With the recent release of Hyper-V, customers are starting to ask us how to configure Hyper-V to get the best performance. It’s generally recognized that there is overheard running a virtualized environment, but the question that really needs to be answered is how much?
With this in mind, I thought I’d share some of our recent testing of Hyper-V and how disk workloads perform when using Fixed or Dynamic VHDs. The goal here is to provide some data that backs up the tuning guidance that can be here: http://www.microsoft.com/whdc/system/sysperf/Perf_tun_srv.mspx.
Fixed VHD always performs better than a Dynamic VHD in most scenarios by roughly 10% to 15% with the exception of 4k writes, where Fixed VHD performs significantly better.
We ran 16 virtual machines when performing these tests (see “How We Tested” below) with the goal of evaluating how well Hyper-V performed in the server consolidation scenario. Being able to consolidate a number of physical machines onto a single machine and have the virtual machines able to handle the load is a very important design goal for Hyper-V.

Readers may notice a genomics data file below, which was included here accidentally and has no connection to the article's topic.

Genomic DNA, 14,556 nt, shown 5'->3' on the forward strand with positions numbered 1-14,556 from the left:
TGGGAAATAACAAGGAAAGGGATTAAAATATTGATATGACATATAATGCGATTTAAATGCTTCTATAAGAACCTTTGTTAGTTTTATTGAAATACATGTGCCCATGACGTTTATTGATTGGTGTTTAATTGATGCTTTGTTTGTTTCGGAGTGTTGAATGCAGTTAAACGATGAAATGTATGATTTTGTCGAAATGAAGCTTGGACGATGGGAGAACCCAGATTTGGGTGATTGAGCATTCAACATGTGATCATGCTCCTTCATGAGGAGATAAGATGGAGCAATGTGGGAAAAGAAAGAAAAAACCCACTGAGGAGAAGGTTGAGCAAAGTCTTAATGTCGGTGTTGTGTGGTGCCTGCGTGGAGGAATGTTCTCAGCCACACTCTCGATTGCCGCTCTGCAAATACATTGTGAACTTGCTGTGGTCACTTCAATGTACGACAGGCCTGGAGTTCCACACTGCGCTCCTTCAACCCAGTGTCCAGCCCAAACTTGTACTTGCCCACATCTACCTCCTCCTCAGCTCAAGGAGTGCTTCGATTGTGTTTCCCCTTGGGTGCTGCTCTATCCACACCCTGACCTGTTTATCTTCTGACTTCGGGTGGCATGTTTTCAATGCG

The exact result that a customer is going to see will depend on quite a few variables (e.g. how large and often the reads and writes are, how many outstanding I/O there can be at one time), so performing real-world testing is the best way to assess what impact virtualization will have.
Recently, QLogic published a benchmark for I/O throughput for storage devices going through Windows Server 2008 Hyper-V (http://www.qlogic.com/promos/products/hyper-v.aspx) that closely matches the native performance, thus demonstrating Hyper-V’s ability to bring the advantages of virtualization to large-scale datacenters.
How We Tested
Hardware: DP DL580 G5, 16 x 2.4 GHz (Intel E7340), 16 GB RAM
Disk: HP P800, 25 spindles
Virtual Machine Setup: 16 Virtual machines, each running Windows Server 2008 Enterprise Edition (64 bit), 1 CPU, 796 MB RAM
Testing Software: We used IO Meter (http://www.iometer.org) to generate the workload for the I/O system, with a maximum number of 8 outstanding I/Os per virtual machine to a 100MB file.